But Clinton's Department of Education failed to rigorously enforce the provisions of the 1994 law--nearly a decade later, some states still hadn't gotten around to establishing standards and tests to match. The administration became distracted by other priorities and problems. And Vice President Al Gore failed to seize the education-reform mantle in the 2000 election, rarely pushing the issue in speeches or at events. That left an opening for George W. Bush, who had championed school accountability when he was governor of Texas, allowing him to plausibly claim that he was interested in reforming public institutions, not just in tearing them down. It worked: Bush cut Gore's advantage on the issue down to the low single digits. In a July 2001 New Yorker article on the ongoing NCLB negotiations, journalist Nicholas Lehmann goes so far as to say, "Education was the issue that made Bush President."
Recent years have seen more of the same. When NCLB was passed with large bipartisan majorities in Congress in 2001, civil-rights groups praised the law, which for the first time required states to annually test students in math and reading; break the numbers down by race, class, language, and disability status; and intervene in failing schools. Race- and class-based achievement gaps that had previously been hidden beneath average scores finally came to light. But the NEA soon declared all-out war on the law, and the Bush administration failed to propose the maximum allowed funding. NCLB's association with the president made it anathema to the growing ranks of anti-Bush partisans, one more item on a long list of failures and betrayals. This magazine called it "Bush's Education Fraud." Flaws in the school-rating system became apparent, but Congress was unable to move legislation to fix them.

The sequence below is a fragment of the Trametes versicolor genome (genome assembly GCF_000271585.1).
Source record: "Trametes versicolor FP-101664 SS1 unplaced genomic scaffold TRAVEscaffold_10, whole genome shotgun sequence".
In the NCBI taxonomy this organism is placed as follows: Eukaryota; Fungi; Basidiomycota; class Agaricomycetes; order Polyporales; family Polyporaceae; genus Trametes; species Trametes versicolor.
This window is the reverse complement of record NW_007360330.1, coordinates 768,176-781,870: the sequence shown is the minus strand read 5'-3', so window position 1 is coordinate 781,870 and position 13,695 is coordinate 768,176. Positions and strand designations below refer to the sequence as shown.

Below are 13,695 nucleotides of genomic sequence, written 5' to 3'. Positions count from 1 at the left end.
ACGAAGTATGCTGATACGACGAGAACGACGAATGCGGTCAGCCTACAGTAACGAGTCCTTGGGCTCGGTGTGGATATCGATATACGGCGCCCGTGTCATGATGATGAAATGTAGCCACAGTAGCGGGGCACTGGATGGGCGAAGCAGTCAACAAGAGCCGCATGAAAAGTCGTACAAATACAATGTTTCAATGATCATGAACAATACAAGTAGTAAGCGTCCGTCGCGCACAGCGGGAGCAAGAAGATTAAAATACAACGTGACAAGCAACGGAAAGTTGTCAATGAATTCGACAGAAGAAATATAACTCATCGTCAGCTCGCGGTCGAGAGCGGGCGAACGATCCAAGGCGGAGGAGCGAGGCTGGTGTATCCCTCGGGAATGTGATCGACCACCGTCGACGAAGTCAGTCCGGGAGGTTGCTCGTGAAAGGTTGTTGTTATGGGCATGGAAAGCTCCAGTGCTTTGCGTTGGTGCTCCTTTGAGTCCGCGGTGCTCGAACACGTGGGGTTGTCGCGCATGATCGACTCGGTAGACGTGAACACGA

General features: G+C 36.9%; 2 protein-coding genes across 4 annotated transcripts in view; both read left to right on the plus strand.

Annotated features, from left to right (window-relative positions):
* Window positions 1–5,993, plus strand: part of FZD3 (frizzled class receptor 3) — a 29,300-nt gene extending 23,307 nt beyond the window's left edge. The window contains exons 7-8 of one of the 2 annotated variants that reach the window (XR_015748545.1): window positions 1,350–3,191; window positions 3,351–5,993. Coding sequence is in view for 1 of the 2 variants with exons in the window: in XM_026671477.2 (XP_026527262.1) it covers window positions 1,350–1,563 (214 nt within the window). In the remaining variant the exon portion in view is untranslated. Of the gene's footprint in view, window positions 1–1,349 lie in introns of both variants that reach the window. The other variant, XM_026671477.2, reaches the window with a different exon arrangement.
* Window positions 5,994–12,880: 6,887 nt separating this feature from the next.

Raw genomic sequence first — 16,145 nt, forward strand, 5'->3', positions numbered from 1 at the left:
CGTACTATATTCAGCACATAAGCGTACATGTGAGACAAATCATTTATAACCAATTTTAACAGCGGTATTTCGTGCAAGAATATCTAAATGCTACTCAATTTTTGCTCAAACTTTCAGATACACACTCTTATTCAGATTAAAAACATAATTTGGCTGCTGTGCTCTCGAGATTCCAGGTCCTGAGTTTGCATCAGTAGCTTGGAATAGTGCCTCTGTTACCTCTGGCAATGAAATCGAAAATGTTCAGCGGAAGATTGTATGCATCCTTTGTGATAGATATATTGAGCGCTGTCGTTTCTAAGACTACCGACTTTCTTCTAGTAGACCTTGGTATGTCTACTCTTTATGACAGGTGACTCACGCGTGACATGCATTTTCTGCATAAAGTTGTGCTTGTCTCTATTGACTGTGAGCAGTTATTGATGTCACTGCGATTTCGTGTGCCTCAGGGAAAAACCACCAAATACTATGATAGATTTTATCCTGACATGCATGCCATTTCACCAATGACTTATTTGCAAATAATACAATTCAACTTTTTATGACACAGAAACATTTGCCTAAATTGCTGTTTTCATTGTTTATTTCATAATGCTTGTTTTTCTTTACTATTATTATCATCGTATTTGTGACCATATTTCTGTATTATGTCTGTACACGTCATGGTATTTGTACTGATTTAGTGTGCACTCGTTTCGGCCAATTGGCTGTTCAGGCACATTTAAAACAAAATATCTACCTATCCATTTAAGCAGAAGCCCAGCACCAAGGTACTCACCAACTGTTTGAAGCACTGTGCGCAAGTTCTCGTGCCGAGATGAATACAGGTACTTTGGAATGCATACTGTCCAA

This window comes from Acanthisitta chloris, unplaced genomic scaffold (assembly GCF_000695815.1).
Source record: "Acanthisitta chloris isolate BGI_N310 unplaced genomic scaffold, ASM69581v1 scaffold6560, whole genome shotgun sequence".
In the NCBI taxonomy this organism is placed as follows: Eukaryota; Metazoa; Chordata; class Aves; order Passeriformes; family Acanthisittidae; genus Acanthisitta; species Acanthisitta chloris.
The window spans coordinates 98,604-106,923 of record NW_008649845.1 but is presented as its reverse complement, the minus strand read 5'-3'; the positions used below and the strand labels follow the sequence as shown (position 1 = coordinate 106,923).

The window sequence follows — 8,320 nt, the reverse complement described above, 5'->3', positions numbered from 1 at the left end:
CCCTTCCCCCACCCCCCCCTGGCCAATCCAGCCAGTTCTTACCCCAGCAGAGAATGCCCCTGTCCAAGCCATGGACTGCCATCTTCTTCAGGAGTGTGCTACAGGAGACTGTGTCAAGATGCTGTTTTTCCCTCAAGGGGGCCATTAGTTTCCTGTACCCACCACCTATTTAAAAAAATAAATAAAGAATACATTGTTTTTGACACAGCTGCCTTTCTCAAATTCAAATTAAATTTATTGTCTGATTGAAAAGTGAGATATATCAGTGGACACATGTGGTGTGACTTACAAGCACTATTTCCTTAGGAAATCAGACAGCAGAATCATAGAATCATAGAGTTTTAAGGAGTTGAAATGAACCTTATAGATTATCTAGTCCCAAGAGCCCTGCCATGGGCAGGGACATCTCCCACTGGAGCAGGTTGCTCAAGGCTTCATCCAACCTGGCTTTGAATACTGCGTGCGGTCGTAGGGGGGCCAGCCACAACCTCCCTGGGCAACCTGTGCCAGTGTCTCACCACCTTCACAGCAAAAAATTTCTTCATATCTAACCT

By the time the epic 2008 Democratic primary was underway, education reform was at best a muddle to be avoided, at worst an opportunity for pandering to the base. Hillary Clinton, one of the 91 senators who voted for NCLB in 2001, ratcheted up the anti-NCLB rhetoric as the campaign wore on, eventually calling it a "failed policy that needs fundamental overhaul." Barack Obama's NCLB critiques, while significant, were more muted and focused on expanding measures of school success beyond standardized tests.